Dr. Pamela A. Hays calls her approach culturally responsive cognitive behavioral therapy, in which CBT is dynamically adapted to fit each client's cultural identity and context. Dr. Hays believes that culturally responsive CBT begins long before the start of one's therapeutic work, with a commitment to the lifelong learning involved in recognizing and changing one's own knowledge gaps and biases regarding diverse groups. Dr. Hays uses the ADDRESSING framework to conceptualize and remind therapists of influences that include: Age and generational influences, Developmental disabilities and other Disabilities, Religion and spiritual orientation, Ethnic and racial identity, Socioeconomic status, Sexual orientation, Indigenous heritage, National origin, and Gender. Although this framework is not explicitly stated to clients, it informs the therapist's work by calling attention to possible influences on the client, the therapist, and the therapeutic relationship.

Amy Wenzel
A strong advocate for CBT, Dr. Amy Wenzel believes that at the heart of cognitive behavioral therapy is the cognitive case conceptualization, which is an intricate understanding of the beliefs and characteristic coping strategies that facilitate cognitive, emotional, and behavioral responses in any one situation. One important task of cognitive behavioral therapists is to implement the strategy of cognitive restructuring, which helps clients to identify, evaluate, and if necessary, modify situational thoughts and underlying beliefs that are associated with emotional distress. However, cognitive behavioral therapists maintain an equal focus on behavioral strategies, the implementation of which often produce fairly immediate reductions in emotional distress and serve as powerful agents of cognitive change. Cognitive behavioral therapists balance this focus on cognitive and behavioral change with attention to the therapeutic relationship, as well as strategies that promote acceptance.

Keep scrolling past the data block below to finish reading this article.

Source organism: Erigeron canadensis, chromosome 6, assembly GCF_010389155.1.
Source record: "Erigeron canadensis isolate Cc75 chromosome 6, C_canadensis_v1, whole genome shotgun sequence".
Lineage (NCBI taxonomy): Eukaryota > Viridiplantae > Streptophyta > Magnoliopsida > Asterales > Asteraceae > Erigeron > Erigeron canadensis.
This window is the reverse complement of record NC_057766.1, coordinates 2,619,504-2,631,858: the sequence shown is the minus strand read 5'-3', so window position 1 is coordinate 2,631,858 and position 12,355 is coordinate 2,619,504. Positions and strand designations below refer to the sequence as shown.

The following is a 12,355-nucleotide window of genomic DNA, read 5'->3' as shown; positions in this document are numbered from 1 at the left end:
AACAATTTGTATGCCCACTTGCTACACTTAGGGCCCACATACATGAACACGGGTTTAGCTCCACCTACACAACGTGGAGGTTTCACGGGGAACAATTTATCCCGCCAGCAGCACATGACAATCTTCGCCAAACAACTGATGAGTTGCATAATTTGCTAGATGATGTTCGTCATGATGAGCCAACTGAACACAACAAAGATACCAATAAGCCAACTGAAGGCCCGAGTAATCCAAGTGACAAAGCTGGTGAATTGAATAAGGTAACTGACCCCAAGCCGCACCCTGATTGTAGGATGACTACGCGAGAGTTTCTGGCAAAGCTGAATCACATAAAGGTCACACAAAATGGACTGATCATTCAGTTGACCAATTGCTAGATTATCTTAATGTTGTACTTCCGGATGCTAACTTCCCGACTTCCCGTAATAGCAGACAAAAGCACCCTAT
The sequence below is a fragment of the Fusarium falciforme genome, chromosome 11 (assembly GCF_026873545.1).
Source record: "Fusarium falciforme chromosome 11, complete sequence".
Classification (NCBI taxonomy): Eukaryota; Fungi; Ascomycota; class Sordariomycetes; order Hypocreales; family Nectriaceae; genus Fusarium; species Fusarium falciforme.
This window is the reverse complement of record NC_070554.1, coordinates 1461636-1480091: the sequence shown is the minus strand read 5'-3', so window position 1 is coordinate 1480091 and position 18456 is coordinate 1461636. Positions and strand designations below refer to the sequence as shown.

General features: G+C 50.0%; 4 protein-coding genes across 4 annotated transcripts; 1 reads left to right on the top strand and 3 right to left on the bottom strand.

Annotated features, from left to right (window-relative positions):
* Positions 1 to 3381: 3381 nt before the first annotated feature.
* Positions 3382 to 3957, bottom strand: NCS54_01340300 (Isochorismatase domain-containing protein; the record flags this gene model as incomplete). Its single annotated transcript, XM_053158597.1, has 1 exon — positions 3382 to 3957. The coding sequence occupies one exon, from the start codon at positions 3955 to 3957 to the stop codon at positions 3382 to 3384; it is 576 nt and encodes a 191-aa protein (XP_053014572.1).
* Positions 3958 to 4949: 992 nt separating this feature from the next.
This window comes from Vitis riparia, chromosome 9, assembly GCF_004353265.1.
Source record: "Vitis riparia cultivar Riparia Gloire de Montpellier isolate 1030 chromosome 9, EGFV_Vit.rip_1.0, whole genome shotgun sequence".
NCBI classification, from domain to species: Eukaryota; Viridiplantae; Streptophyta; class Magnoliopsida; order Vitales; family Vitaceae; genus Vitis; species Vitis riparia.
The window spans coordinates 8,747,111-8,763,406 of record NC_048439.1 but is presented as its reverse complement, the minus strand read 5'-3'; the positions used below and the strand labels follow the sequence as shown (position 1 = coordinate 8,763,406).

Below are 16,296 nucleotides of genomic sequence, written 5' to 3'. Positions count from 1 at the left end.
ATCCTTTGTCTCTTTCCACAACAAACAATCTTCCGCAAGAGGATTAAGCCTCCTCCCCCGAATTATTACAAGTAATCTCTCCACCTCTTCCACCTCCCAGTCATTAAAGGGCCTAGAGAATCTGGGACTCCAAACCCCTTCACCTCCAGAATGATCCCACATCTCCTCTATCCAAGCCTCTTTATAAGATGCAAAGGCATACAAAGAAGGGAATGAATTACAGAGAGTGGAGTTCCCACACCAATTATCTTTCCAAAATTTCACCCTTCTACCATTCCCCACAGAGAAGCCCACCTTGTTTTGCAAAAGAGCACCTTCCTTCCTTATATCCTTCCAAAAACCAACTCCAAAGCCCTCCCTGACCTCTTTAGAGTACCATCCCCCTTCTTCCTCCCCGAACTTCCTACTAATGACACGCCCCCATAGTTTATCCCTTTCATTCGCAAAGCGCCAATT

About the Therapists

Keith S. Dobson, PhD, is a professor of clinical psychology at the University of Calgary. He has served in various roles there, including past director of clinical psychology and co-leader of the Hotchkiss Brain Institute Depression Research program, and current head of psychology. His research has focused on both cognitive models and mechanisms in depression and the treatment of depression, particularly using cognitive behavioral therapies.

Dr. Dobson's research has resulted in more than 150 published articles and chapters, nine books, and numerous conference and workshop presentations in many countries. Recent books include The Prevention of Anxiety and Depression (Dozois & Dobson, 2004), Risk Factors for Depression (Dobson & Dozois, 2008), Evidence-Based Practice of Cognitive–Behavioral Therapy (Dobson & Dobson, 2009) and the Handbook of Cognitive–Behavioral Therapy, 3rd Edition (Dobson, 2010).

In addition to his research in depression, he has written about developments in professional psychology and ethics, and has been actively involved in organized psychology in Canada, including a term as president of the Canadian Psychological Association. He was a member of the University of Calgary Research Ethics Board for many years, and is president of the Academy of Cognitive Therapy, as well as the president of the International Association for Cognitive Psychotherapy.

Among other awards, he has been given the Canadian Psychological Association's Award for Distinguished Contributions to the Profession of Psychology.

Pamela A. Hays holds a PhD in clinical psychology from the University of Hawaii, a BA in psychology from New Mexico State University, and a certificate in French from La Sorbonne in Paris, France.

From 1987 through 1988, she served as a National Institute of Mental Health postdoctoral fellow at the University of Rochester School of Medicine. From 1989 through 2000, she worked as core faculty member of the graduate psychology program at Antioch University in Seattle, then in 2000, returned to her hometown community in rural Alaska where she has since worked in community and tribal mental health and private practice.

Past research includes work with Tunisian women in North Africa, and Vietnamese, Lao, and Cambodian people in the US. She is author of Creating Well Being: Four Steps to a Happier Healthier Life (APA Life Tools); Addressing Cultural Complexities in Practice: Assessment, Diagnosis, and Therapy (APA); and Connecting Across Cultures: The Helper's Toolkit (SAGE). She is also coeditor with Gayle Iwamasa of Culturally Responsive Cognitive-Behavioral Therapy (APA).